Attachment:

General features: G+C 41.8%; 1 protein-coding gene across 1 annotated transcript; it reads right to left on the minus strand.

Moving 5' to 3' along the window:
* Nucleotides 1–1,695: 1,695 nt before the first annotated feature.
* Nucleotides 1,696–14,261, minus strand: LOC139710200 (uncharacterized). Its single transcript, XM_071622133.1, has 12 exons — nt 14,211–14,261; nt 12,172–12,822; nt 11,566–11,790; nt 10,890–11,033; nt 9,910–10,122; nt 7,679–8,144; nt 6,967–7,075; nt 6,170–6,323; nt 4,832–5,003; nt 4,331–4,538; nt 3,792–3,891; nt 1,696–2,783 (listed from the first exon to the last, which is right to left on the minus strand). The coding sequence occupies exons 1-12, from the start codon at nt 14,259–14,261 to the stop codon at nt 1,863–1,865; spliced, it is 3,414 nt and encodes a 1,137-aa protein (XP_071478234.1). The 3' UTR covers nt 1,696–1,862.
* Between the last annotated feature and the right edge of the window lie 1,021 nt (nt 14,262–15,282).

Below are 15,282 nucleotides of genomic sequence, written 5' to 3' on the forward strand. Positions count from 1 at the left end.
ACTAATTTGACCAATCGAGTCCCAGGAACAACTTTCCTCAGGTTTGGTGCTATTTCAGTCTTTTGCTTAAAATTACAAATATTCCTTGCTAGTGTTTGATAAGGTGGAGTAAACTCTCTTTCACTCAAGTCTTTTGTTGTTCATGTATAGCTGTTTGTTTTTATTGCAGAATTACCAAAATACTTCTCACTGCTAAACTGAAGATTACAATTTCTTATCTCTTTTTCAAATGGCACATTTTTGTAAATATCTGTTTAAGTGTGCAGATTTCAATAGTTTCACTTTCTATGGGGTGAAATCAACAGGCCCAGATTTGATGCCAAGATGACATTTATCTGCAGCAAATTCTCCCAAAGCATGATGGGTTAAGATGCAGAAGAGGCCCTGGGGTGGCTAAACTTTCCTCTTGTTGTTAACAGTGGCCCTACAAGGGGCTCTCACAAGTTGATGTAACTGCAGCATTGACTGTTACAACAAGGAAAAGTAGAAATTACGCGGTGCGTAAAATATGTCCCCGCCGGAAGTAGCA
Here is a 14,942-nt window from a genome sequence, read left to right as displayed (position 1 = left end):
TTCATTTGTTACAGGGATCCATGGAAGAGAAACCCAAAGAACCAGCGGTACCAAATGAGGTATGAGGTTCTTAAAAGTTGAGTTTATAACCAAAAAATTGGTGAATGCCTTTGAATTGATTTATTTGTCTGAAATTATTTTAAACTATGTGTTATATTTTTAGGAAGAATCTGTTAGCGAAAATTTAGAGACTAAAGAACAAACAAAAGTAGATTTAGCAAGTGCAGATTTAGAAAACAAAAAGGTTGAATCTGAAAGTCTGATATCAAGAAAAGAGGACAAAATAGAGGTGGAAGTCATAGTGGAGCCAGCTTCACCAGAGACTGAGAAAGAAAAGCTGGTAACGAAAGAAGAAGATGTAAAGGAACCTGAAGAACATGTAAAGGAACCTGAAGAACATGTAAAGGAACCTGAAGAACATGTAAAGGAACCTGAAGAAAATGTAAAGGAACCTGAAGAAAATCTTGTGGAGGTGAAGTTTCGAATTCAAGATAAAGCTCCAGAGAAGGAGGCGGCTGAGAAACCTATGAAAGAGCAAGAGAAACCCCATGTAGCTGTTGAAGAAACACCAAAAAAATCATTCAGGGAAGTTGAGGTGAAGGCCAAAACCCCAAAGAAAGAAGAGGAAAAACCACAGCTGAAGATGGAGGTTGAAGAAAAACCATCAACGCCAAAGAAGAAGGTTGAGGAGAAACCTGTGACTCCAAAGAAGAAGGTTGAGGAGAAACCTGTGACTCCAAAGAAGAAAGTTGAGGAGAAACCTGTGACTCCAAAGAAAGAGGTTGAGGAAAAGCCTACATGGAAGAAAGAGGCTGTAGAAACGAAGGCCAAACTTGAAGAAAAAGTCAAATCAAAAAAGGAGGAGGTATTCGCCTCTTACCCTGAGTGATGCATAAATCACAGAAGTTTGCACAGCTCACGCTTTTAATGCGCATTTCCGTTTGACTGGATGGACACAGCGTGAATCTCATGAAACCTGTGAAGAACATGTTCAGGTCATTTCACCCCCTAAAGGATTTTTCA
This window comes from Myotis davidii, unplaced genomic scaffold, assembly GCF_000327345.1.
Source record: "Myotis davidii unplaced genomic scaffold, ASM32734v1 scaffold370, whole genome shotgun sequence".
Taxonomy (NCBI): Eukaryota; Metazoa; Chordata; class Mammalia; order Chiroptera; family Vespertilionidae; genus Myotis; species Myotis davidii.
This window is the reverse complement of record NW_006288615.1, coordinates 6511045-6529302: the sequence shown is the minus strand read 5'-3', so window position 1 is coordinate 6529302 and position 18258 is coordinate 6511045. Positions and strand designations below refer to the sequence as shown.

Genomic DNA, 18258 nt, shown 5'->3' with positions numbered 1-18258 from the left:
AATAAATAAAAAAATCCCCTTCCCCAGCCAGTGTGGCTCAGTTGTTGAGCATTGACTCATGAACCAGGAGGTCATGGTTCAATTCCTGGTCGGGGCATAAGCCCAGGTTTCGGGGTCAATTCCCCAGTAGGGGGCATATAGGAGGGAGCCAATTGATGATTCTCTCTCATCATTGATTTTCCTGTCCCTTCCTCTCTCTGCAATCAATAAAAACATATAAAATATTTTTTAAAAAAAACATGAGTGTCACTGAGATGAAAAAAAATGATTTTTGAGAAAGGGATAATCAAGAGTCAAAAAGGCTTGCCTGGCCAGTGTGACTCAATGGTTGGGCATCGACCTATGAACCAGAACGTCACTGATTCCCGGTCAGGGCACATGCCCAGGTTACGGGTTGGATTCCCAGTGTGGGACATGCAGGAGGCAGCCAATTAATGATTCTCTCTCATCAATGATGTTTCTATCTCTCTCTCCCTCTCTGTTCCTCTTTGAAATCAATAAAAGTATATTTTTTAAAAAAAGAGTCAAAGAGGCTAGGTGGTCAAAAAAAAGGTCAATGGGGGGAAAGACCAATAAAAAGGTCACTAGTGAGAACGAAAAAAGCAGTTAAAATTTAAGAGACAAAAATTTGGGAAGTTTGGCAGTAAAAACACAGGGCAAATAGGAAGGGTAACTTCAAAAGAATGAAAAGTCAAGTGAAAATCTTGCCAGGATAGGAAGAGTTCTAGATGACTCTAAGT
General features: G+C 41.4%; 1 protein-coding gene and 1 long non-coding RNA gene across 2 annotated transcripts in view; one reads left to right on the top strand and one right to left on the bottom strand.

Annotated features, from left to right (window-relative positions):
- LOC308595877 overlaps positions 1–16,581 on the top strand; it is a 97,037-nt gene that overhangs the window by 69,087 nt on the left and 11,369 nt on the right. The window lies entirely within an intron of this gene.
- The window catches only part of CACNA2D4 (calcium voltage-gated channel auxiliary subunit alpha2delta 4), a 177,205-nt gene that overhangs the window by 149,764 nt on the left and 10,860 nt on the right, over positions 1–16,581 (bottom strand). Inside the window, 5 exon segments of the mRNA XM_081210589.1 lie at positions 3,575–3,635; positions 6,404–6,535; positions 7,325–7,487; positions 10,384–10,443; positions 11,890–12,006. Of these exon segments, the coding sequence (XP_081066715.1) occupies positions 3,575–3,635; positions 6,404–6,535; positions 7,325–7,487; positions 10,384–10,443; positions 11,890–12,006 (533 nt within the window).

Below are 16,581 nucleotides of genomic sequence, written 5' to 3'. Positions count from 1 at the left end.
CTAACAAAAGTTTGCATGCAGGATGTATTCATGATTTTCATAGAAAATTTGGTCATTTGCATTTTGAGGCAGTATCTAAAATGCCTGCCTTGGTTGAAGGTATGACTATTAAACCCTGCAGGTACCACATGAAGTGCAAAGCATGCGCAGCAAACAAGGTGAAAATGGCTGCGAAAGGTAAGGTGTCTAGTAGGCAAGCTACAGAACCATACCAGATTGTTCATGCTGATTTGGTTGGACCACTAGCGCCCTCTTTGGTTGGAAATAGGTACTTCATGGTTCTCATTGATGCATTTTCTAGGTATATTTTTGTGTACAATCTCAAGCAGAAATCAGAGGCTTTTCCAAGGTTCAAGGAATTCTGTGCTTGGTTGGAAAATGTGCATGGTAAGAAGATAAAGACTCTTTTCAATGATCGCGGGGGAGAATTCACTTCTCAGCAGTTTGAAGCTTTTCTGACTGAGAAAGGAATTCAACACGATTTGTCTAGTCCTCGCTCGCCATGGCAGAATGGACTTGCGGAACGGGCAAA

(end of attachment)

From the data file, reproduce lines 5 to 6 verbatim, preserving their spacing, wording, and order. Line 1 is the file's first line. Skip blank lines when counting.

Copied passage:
* Between the last annotated feature and the right edge of the window lie 1,021 nt (nt 14,262–15,282).

Below are 15,282 nucleotides of genomic sequence, written 5' to 3' on the forward strand. Positions count from 1 at the left end.